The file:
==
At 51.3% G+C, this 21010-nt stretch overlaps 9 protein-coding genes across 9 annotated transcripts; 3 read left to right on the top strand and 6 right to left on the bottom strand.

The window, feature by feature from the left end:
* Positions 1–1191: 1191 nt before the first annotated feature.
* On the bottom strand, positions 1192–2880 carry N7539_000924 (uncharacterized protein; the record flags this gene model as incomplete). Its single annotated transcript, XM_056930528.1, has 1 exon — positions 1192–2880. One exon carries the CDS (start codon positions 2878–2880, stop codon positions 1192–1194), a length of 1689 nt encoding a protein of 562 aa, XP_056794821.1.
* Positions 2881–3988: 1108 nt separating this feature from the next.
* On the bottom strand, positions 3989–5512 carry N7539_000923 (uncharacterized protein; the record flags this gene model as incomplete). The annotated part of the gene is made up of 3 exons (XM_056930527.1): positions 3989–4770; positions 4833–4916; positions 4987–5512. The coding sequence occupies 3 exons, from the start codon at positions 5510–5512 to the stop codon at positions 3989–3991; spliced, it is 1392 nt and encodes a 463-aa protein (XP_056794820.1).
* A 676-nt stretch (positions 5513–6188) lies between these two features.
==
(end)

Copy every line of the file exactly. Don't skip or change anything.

At 51.3% G+C, this 21010-nt stretch overlaps 9 protein-coding genes across 9 annotated transcripts; 3 read left to right on the top strand and 6 right to left on the bottom strand.

The window, feature by feature from the left end:
* Positions 1–1191: 1191 nt before the first annotated feature.
* On the bottom strand, positions 1192–2880 carry N7539_000924 (uncharacterized protein; the record flags this gene model as incomplete). Its single annotated transcript, XM_056930528.1, has 1 exon — positions 1192–2880. One exon carries the CDS (start codon positions 2878–2880, stop codon positions 1192–1194), a length of 1689 nt encoding a protein of 562 aa, XP_056794821.1.
* Positions 2881–3988: 1108 nt separating this feature from the next.
* On the bottom strand, positions 3989–5512 carry N7539_000923 (uncharacterized protein; the record flags this gene model as incomplete). The annotated part of the gene is made up of 3 exons (XM_056930527.1): positions 3989–4770; positions 4833–4916; positions 4987–5512. The coding sequence occupies 3 exons, from the start codon at positions 5510–5512 to the stop codon at positions 3989–3991; spliced, it is 1392 nt and encodes a 463-aa protein (XP_056794820.1).
* A 676-nt stretch (positions 5513–6188) lies between these two features.